Did you take the plunge and tackle your beauty routine? What was the easiest and the hardest?  Let me know in the comments!

Raise the bar

Before I embarked on my Zero Waste journey, my cosmetics arsenal would have included on average 20 beauty products and I’m not counting the likes of samples, hotel souvenirs and free-with-purchase miniatures that were mostly collecting dust in my bathroom anyway. My beauty routine involved lotions, tonics, creams, gels, pastes, mousses, sprays and more lotions. All to make me feel cleaner, softer and, as advertised, possibly even younger!

The catch is that all conventional beauty products have a few basic flaws. Firstly, from the plastic-free and zero-waste point of view, they all come in plastic bottles (with the exception of some more luxury creams that come in glass)…but mostly, cheap plastic is the go-to packaging. Secondly, the conventional cosmetic products contain some rather questionable ingredients that may negatively affect our health, like petroleum-based ethoxylated surfactants, optical brighteners and so on. There are numerous articles pro and contra synthetic ingredients in personal care cosmetics but I like the simple method of determining if I should get a product or not – if I can’t pronounce the ingredients on the back of the bottle, it’s probably not worth it!

This video from The Story of Stuff may be a bit outdated as there has been progress in raising awareness about the issue but still, European laws are (thankfully) still much more strict and protect consumers.

There is a great project called Skin Deep of the US Environmental Working Group (EWG) (http://www.ewg.org/skindeep) that contains a database of the vast majority of chemicals and their safety ratings. So, if you are unsure about an ingredient in your shampoo/conditioner/moisturiser, you can easily find about its properties.

Myself, in the pursuit of a simpler solution, eager to find alternatives and equipped with Bea Johnson’s book, I gradually made a switch to fewer products which are versatile and also nicely natural.

 

Facial routine

The main part of my plan was to reduce the number of products used daily. Using the first ‘R’ – refuse – I simply stopped using face cleansing lotion, toner or serums. Pure water and a bit of bar soap do the cleaning job perfectly (surprise!). I swapped my well-known-brand moisturiser for a local Irish product that uses only natural ingredients and, most importantly, does a great job and smells even better. I am not only feeding my skin the best food but also supporting a small local business (Bia Beauty) which is a nice bonus. The moisturiser is packed in a glass jar and I’m planning to contact them to see if I could send them my empty containers to be refilled and sent back packaging-free… Even if not, the containers are recyclable or would make a great candleholders 🙂 I experimented a bit with my own moisturiser concoction but it was still a bit too rough for my face so I’ll leave it to professionals!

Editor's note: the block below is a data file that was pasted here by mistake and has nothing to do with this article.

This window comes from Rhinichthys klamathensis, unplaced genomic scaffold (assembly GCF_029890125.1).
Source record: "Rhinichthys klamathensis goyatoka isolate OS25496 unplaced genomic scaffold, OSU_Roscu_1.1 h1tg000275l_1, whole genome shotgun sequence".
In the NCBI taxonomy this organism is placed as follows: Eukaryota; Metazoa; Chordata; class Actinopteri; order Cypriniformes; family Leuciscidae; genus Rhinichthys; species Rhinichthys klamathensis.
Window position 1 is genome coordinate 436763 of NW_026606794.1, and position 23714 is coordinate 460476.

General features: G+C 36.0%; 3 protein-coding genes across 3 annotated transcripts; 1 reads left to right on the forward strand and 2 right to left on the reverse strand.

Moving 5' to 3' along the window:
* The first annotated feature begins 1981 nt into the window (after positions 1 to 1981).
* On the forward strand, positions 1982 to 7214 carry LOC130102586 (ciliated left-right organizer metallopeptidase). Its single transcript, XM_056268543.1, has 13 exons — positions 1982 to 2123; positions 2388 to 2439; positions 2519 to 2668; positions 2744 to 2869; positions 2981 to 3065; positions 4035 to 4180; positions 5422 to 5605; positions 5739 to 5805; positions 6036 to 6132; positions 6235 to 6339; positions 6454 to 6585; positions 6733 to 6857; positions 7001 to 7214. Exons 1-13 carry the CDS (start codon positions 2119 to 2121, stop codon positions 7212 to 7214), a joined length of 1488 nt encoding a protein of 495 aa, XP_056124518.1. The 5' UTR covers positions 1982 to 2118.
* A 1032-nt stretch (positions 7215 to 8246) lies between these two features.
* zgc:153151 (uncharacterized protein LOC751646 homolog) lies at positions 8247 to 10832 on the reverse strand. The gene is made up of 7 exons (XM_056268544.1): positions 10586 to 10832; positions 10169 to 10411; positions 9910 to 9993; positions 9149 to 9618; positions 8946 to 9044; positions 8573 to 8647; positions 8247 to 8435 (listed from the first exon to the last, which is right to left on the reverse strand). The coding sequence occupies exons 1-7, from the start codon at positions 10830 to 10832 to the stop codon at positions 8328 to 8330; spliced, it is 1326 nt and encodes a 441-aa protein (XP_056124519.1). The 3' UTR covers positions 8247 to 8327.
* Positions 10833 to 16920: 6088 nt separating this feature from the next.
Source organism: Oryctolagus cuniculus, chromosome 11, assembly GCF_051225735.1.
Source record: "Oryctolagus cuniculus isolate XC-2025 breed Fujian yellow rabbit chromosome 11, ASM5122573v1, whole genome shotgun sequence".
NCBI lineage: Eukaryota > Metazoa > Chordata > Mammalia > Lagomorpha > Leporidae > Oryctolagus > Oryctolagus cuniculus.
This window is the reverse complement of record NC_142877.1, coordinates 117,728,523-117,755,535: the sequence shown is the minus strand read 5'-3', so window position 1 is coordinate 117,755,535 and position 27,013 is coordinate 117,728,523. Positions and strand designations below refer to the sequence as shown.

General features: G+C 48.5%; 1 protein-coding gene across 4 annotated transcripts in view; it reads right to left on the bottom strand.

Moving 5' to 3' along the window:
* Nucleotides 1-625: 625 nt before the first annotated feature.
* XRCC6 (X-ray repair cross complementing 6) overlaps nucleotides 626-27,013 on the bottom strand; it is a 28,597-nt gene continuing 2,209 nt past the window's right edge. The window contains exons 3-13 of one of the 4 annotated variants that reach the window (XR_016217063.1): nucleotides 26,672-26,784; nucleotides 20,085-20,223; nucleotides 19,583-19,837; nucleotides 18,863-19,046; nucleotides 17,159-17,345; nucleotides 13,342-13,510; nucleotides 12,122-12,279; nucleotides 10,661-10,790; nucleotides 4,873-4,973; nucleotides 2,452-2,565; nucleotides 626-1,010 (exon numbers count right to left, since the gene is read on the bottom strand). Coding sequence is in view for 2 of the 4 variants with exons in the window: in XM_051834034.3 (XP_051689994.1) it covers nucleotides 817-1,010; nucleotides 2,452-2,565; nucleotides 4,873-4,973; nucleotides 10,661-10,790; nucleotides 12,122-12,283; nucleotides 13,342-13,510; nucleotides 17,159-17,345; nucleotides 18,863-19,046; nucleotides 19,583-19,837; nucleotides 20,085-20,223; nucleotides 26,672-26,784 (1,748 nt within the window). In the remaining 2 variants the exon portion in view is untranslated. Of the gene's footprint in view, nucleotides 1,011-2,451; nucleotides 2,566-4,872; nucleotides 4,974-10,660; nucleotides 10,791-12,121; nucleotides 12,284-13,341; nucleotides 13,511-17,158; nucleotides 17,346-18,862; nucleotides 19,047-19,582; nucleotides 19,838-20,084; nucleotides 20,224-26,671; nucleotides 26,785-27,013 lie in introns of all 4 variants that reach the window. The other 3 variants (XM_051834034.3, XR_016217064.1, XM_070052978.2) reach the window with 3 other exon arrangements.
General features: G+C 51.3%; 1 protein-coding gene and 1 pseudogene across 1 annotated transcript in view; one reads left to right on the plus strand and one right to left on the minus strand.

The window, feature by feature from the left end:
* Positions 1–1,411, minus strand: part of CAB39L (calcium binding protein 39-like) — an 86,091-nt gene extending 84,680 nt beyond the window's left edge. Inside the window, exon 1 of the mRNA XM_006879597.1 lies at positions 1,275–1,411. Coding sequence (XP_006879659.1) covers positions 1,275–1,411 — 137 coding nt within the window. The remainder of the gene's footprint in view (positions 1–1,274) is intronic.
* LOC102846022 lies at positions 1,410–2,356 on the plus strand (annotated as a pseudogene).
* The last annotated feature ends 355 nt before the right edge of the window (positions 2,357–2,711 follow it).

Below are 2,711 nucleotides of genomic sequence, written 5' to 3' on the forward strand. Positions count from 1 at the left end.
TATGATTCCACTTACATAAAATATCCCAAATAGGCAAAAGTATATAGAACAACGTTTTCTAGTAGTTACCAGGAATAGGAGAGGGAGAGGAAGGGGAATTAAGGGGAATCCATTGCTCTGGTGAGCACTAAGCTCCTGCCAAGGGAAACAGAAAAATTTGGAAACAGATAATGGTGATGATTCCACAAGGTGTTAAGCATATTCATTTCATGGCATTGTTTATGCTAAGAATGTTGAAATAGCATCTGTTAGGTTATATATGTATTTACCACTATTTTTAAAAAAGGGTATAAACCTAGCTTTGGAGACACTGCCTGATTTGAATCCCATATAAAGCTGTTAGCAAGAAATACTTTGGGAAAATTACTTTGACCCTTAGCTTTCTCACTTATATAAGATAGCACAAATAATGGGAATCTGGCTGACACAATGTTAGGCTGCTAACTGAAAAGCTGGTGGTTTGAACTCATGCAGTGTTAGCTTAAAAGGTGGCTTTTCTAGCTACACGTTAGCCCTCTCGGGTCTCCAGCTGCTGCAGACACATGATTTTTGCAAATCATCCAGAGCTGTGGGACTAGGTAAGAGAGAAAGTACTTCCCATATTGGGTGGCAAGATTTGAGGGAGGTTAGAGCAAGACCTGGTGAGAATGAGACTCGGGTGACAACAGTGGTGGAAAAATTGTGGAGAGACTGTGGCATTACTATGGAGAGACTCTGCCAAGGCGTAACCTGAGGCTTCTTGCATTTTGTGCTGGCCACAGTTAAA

beauty-routine

Beauty regime streamlined somewhat…

Dental routine

Toothpaste is something I still have to persuade myself to make at home. I tried a few versions with clay and baking soda but haven’t been impressed yet. In the meantime, I picked a natural brand with no petroleum-based ingredients in it and it’s doing pretty well. Yes, it is packaged in plastic but at least it’s recyclable… I saw a video recently about the ingredients in toothpastes – it’s interesting to watch! Especially when you know that a mixture of baking soda and coconut oil can (allegedly :)) do the same thing…

I swapped the alcohol-laden conventional mouthwash for a much simpler homemade version. This might need to be made more often as the essential oils used in it change the taste slightly with time but, since it takes all 2 minutes to mix together, I really don’t mind. Find the recipe here.

Hair-care routine

The change I was most happy with was swapping a traditional liquid shampoo for a solid shampoo bar. I tried one that was soap-based along with some Dr. Organic conditioner (instead of the apple cider vinegar rinse which I still find a bit messy in the bathroom) and it was ok but I wasn’t blown away. My hair was a bit dull and without any volume. I then found shampoo bars that were not soap-based (they contain other plant-based surfactants than soap) and didn’t need any acidic rinse. They were made by a small Slovakian company called Ponio which makes small batches of homemade soap bars, shampoo bars, solid deodorants and ‘massage cubes’. All their products are packed in minimal paper/cardboard packaging and they have great customer service. I ordered some products when I was visiting my parents in Slovakia to minimise unnecessary transport costs! The shampoo bars (I got Sugar Peony and Orient Chai ones) smell amazing and last me a good while which is always a plus.

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Solid shampoo bar from Ponio

Shower routine

From the same folks at Ponio, I also got the Shea Mild Soap which is an unscented soap that lasts ages and effortlessly replaced my shower gel, face cleanser and shaving foam all at once. Streamlining where and when you can. Love it.

Anti-sweat routine

Another item on my cosmetics shelf is a deodorant. I tried a few natural brands like Alverde or Green People which don’t contain any aluminium salts and parabens (some researchers linked these to cancer, some not but sure why risk it !) or alcohol and some of these deodorants are packed in glass. Once I use them up though, I’d like to try making my own with coconut oil, soda and essential oils. (Goals!)

Next week, I will continue with some more tips and tricks for a streamlined beauty regime!

Ups and downs

Switching to a simpler life came with one added bonus – I can engage my creative skills in making things myself. Being made from simple ingredients, they are better for me – and I get the satisfaction of making something with my own paws.

However, as with everything, there are successes and failures. I want to share my experience with homemade potions to encourage you to try something new (and not be discouraged if something doesn’t work)!!